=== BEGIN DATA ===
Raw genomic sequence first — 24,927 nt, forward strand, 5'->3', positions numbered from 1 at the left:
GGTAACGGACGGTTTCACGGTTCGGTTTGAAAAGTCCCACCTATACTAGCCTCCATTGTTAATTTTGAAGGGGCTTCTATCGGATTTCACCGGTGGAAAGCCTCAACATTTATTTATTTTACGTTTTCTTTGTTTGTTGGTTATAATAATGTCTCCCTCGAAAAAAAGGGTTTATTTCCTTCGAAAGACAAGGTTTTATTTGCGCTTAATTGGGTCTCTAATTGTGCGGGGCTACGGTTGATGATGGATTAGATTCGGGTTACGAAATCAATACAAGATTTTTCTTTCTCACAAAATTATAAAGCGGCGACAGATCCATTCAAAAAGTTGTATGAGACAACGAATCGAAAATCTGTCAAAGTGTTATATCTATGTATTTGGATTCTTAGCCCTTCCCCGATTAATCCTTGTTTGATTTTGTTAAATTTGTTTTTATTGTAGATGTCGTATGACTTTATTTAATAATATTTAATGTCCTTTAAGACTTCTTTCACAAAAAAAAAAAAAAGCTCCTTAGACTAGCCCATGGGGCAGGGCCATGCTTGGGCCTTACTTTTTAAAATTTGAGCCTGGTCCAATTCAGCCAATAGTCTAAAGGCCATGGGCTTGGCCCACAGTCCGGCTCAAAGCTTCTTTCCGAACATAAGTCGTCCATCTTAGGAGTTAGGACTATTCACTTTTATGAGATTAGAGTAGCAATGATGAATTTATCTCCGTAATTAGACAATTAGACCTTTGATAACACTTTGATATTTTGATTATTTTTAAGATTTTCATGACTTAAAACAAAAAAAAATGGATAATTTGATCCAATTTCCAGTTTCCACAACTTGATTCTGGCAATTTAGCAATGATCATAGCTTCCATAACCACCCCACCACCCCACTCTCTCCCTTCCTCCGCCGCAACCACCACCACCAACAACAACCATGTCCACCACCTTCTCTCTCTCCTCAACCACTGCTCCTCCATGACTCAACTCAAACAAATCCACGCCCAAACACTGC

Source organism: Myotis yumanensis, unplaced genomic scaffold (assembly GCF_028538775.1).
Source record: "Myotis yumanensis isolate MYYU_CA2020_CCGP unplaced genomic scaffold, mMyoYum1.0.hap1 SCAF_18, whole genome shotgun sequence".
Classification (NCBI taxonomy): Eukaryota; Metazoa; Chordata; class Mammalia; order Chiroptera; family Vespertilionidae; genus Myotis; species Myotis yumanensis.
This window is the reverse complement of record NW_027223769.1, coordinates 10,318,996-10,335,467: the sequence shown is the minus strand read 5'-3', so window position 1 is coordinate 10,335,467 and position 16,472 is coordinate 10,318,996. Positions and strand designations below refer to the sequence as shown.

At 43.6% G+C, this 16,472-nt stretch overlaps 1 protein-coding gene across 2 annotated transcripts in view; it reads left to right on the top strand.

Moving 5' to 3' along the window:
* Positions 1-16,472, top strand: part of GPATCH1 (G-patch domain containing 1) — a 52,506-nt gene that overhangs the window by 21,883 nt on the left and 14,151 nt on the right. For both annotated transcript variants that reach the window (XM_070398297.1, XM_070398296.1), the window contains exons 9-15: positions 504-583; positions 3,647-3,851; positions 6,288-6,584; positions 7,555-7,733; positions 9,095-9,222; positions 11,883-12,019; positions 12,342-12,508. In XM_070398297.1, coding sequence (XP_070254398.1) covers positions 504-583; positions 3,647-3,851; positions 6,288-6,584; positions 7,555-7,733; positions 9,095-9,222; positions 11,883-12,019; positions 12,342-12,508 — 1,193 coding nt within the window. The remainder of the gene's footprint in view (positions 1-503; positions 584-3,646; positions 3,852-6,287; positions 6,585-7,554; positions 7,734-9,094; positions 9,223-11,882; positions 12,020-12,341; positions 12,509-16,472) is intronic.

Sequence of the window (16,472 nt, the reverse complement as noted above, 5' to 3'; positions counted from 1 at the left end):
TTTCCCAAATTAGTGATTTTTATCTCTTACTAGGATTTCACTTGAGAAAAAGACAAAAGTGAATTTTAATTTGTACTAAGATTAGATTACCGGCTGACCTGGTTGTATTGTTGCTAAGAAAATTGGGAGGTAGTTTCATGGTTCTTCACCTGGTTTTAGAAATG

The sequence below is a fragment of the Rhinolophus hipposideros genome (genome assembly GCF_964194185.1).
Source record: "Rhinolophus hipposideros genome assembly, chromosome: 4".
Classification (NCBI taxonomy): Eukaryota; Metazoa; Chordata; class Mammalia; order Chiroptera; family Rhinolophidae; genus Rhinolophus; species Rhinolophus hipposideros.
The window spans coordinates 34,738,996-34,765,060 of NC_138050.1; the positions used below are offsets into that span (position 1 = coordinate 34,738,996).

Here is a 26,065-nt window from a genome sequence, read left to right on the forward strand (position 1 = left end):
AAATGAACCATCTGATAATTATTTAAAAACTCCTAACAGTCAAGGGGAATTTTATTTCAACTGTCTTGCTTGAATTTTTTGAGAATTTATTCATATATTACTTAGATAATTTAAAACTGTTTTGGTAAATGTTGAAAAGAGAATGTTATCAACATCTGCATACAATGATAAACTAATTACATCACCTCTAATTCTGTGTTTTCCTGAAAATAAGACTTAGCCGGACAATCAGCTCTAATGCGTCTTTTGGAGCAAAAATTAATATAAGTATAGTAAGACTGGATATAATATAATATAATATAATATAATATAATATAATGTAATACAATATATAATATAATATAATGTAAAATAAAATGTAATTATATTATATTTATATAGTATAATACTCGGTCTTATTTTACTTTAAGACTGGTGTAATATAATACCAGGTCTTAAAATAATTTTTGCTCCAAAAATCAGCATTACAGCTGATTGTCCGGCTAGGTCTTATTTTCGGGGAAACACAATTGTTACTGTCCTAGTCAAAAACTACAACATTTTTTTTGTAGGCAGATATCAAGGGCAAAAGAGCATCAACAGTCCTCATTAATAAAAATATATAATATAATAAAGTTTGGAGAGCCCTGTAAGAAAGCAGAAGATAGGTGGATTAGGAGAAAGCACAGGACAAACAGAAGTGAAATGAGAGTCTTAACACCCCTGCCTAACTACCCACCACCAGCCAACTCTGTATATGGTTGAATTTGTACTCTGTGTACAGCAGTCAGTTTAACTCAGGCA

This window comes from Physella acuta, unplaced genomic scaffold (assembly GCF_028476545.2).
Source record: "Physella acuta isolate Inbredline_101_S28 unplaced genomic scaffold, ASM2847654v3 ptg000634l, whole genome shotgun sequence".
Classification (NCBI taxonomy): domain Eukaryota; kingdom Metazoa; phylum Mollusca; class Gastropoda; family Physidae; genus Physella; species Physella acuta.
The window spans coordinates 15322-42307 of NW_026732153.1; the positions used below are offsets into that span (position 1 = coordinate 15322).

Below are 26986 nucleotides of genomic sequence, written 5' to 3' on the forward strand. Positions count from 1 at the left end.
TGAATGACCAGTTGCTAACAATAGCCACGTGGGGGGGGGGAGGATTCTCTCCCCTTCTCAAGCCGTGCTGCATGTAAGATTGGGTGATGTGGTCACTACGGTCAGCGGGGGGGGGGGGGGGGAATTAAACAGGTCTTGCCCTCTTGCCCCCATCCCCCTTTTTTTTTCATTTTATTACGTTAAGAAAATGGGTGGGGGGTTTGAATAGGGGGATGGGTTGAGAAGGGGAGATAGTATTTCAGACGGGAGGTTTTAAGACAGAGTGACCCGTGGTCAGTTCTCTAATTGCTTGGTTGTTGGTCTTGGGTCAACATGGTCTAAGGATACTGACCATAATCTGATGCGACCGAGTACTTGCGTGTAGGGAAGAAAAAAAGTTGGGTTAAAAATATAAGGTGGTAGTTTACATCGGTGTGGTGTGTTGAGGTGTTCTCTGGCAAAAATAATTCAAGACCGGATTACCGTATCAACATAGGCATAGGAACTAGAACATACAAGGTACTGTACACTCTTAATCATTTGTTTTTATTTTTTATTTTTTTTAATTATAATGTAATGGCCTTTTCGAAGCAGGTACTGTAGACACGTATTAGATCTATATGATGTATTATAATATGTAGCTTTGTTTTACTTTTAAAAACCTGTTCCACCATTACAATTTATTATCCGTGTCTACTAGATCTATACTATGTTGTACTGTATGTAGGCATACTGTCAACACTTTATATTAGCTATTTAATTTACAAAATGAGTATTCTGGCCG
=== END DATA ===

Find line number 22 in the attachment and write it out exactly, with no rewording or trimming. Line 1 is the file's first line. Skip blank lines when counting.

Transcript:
Below are 26986 nucleotides of genomic sequence, written 5' to 3' on the forward strand. Positions count from 1 at the left end.